Wednesday, November 30, 2005

Habitat JAM

Interesting online event happening tomorrow through to Saturday... called Habitat JAM, it's a free online event that allows people across the world to discuss sustainability under various themes. It's sponsored by the Government of Canada and IBM, and organised under the auspices of UN-HABITAT. The outputs will provide “ideas to action” for the World Urban Forum 3 and they say, help make our cities more sustainable. 100,000 people are expected to participate.
Interesting for two reasons-- 1. the scale of the participation, 2. the actual content. I've registered (hopefully will get a chance to log in!).

Register now at:

Monday, November 21, 2005

Irish Community Spirit

I see in the Irish Times that a task force is being set up to look at ways of fostering community spirit. Apparently rates of volunteerism and civic participation are falling and the Taoiseach wants to do something about it...

Reasons for the decline are given in the article as long commutes, dual income families (ie little time), growth in materialism (which I don't really buy). I guess it would be worth carrying out a proper survey to see what the barriers are to volunteering, and trying to probe a bit further when people say that they don't have time. The Special Olympics were held in Ireland in 2003 and there was a huge response from people in terms of the amount of time they were able to give to it. A feature of that event would be that it was an event, so was time-limited. People often have little bags of time that they can donate, what is needed is some way of brokering that. The Internet can be a good broker (cf. ebay) so perhaps something worth looking at would be how volunteer organisations could tap into a network of people with a bit of time to help. I'm not sure if anything exactly like this exists?

Worth looking at how the Internet can be harnessed to promote community spirit and volunteerism. A few examples from the UK:
Pledgebank allows people to attract support for various initiatives
Timebank publishes volunteering opportunities -- can be searched by postcode
WriteToThem allows people to get in touch with their elected representatives

The survey or consultations should also highlight if indeed people are so ground down by commuting and work that they have no time. It's important that those things are tackled as well-- implementing the spatial strategy and helping families to reap the benefits of flexible working (not just employers) might spill over into community life. There is a big debate about childcare at the moment-- why not also look at how carers can be helped to look after their kids and work in way that is feasible and rewarding for family and employers? A bit of a digression but it's important.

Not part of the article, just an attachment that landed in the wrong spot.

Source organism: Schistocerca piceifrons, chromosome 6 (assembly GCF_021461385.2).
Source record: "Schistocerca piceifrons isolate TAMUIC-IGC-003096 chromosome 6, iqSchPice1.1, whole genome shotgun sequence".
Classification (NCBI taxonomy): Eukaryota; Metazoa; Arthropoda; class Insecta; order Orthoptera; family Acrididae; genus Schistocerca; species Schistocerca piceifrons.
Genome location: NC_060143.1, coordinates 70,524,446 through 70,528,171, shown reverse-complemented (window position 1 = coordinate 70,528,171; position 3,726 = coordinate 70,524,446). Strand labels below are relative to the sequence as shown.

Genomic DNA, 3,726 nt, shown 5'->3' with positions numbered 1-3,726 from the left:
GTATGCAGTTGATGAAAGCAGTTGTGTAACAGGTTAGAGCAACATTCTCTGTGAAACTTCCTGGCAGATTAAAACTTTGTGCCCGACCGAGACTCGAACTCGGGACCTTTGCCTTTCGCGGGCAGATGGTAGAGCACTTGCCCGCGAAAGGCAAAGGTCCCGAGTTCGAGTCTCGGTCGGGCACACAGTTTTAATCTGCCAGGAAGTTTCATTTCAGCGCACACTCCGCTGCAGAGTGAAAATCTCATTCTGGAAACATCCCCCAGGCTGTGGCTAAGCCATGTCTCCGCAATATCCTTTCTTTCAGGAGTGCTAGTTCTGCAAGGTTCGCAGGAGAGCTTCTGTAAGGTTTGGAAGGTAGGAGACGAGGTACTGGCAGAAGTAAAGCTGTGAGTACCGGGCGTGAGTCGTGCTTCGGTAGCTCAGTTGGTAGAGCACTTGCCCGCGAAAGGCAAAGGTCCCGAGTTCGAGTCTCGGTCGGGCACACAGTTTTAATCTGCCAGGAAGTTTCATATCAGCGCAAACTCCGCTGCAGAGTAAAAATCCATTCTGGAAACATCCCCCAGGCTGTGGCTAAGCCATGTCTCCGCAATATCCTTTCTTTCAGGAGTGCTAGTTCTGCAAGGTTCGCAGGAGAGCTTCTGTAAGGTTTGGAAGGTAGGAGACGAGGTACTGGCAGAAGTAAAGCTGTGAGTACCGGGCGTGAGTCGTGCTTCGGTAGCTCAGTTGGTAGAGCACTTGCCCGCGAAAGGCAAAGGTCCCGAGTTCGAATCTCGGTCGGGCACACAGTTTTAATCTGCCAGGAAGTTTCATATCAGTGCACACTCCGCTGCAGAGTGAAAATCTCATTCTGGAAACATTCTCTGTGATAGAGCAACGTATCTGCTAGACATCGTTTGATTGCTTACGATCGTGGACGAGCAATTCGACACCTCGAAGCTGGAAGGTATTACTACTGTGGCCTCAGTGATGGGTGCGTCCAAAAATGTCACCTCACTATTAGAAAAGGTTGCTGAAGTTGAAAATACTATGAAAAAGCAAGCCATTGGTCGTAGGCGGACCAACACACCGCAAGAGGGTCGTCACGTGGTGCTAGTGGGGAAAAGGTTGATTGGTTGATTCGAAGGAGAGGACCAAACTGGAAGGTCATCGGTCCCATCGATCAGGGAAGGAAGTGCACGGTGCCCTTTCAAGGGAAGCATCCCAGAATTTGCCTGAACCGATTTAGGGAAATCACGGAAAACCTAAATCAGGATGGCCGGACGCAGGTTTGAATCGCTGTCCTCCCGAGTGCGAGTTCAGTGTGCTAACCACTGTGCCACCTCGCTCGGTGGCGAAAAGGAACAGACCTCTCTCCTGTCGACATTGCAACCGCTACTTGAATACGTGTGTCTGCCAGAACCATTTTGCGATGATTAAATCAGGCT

An embarrassment of posts today by current standards. Two! (Although this one a trifle threadbare)

This is from Justin's blog- a post on how mobile phones are maintained in India. Interesting. Also good link to what seems like an excellent blog by Jan Chipchase about mobile phone culture in the developing world.

Sunday, November 13, 2005

Virtual property market booming

From the BBC News:

A gamer who spent £13,700 on an island that exists only in a computer game
has recouped his investment, according to the game developers.

The idea is that it's another channel to sell advertising and music... Clever...

Tuesday, November 08, 2005

Viability of Urban Social Technologies

Interesting paper on the Viability of Urban Social Technologies from Jens Pedersen and Anna Vallgarda from the University of Copenhagen. Urban Social Technologies are defined as "information technologies applied in urban settings and with a social purpose". They make the point that urban designers and planners have not always been successful in designing spaces that serve a benign social purpose, that it is difficult to plan in the face of the huge number of variables that such spaces represent. This is undeniably true. However I think one of the opportunities presented by 'urban social technologies' is that people can potentially build their own spaces. it is easier to build virtual space than physical space (arguably). Applications like Foundcity, built on Google Maps allow people to annotate space, and in some sense interact with that space. Hybrid spaces formed through interactions between virtual space and physical place are also open to many people to 'design'.

There are of course many threats to this DIY Internet culture, not least big business ownership and control, government anti-privacy legislation, as well as the fact that it is not open to everyone yet-- knowledge and tech-skills are required.
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